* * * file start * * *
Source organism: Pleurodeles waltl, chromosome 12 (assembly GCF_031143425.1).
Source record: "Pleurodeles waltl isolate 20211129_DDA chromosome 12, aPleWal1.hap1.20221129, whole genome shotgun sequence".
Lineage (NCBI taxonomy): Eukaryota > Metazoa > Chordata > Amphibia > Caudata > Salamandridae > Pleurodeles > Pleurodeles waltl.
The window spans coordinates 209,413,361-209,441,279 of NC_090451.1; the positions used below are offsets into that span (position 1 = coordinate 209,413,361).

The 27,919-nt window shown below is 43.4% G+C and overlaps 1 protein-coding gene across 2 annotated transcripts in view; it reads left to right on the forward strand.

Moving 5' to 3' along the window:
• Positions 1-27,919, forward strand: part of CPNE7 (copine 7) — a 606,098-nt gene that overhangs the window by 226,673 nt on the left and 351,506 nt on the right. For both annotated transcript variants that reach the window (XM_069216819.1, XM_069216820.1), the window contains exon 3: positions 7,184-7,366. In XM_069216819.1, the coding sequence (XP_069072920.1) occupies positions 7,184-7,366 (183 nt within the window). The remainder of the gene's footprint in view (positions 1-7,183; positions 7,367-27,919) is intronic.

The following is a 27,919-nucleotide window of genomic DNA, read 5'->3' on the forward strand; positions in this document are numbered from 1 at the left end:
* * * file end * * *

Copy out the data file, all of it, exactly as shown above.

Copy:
Source organism: Pleurodeles waltl, chromosome 12 (assembly GCF_031143425.1).
Source record: "Pleurodeles waltl isolate 20211129_DDA chromosome 12, aPleWal1.hap1.20221129, whole genome shotgun sequence".
Lineage (NCBI taxonomy): Eukaryota > Metazoa > Chordata > Amphibia > Caudata > Salamandridae > Pleurodeles > Pleurodeles waltl.
The window spans coordinates 209,413,361-209,441,279 of NC_090451.1; the positions used below are offsets into that span (position 1 = coordinate 209,413,361).

The 27,919-nt window shown below is 43.4% G+C and overlaps 1 protein-coding gene across 2 annotated transcripts in view; it reads left to right on the forward strand.

Moving 5' to 3' along the window:
• Positions 1-27,919, forward strand: part of CPNE7 (copine 7) — a 606,098-nt gene that overhangs the window by 226,673 nt on the left and 351,506 nt on the right. For both annotated transcript variants that reach the window (XM_069216819.1, XM_069216820.1), the window contains exon 3: positions 7,184-7,366. In XM_069216819.1, the coding sequence (XP_069072920.1) occupies positions 7,184-7,366 (183 nt within the window). The remainder of the gene's footprint in view (positions 1-7,183; positions 7,367-27,919) is intronic.

The following is a 27,919-nucleotide window of genomic DNA, read 5'->3' on the forward strand; positions in this document are numbered from 1 at the left end: